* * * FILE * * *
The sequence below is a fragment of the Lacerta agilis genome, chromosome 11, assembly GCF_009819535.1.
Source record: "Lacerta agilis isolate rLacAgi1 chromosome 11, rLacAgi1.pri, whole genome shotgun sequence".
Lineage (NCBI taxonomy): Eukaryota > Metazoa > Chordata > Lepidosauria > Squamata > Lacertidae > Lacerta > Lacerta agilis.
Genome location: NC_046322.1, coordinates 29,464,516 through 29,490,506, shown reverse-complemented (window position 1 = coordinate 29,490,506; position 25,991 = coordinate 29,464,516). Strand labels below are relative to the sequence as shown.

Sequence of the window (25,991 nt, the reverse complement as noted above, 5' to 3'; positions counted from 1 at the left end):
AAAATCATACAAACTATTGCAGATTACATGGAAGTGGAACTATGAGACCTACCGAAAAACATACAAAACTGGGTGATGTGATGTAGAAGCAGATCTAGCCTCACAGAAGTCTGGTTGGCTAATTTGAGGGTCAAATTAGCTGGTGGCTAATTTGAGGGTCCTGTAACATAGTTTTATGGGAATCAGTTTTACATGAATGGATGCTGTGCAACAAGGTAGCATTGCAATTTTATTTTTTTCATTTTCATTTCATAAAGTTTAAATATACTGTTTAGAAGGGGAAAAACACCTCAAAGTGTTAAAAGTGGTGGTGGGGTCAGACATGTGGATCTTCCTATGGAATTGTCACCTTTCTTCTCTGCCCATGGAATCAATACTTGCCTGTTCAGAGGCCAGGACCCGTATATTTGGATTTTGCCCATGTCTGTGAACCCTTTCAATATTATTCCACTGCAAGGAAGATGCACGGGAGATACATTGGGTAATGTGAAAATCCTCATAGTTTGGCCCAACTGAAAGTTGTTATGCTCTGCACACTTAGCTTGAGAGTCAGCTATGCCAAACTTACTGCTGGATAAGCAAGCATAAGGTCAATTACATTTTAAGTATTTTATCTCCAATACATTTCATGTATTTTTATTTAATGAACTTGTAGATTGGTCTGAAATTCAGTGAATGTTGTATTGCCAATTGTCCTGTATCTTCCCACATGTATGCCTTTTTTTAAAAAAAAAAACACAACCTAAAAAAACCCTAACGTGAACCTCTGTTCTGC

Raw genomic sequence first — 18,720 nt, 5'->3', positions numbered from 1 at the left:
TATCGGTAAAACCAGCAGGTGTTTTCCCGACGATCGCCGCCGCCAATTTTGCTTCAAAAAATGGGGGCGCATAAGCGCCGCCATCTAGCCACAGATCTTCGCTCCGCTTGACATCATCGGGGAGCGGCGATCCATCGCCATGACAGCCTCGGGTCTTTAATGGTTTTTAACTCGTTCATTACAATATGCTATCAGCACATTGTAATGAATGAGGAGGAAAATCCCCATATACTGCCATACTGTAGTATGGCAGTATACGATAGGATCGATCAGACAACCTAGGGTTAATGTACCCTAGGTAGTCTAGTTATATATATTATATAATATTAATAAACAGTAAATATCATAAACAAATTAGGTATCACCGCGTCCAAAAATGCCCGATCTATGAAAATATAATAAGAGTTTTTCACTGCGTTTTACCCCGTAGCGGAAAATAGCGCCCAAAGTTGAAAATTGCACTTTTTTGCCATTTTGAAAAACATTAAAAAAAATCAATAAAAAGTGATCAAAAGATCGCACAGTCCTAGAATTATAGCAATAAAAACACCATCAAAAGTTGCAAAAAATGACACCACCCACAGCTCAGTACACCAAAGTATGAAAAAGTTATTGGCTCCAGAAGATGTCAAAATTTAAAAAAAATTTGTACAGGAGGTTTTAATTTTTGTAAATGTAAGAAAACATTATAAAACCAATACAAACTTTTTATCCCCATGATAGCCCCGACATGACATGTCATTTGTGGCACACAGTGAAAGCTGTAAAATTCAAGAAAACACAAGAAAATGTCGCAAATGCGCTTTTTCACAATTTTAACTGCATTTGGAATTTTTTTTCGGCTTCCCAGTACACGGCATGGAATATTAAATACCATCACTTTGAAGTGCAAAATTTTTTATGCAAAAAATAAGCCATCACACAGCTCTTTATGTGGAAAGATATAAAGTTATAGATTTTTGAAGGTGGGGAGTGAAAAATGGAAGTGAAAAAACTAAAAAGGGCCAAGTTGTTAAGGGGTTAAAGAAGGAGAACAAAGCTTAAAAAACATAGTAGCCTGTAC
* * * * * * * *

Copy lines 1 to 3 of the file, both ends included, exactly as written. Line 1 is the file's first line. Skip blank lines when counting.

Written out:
The sequence below is a fragment of the Lacerta agilis genome, chromosome 11, assembly GCF_009819535.1.
Source record: "Lacerta agilis isolate rLacAgi1 chromosome 11, rLacAgi1.pri, whole genome shotgun sequence".
Lineage (NCBI taxonomy): Eukaryota > Metazoa > Chordata > Lepidosauria > Squamata > Lacertidae > Lacerta > Lacerta agilis.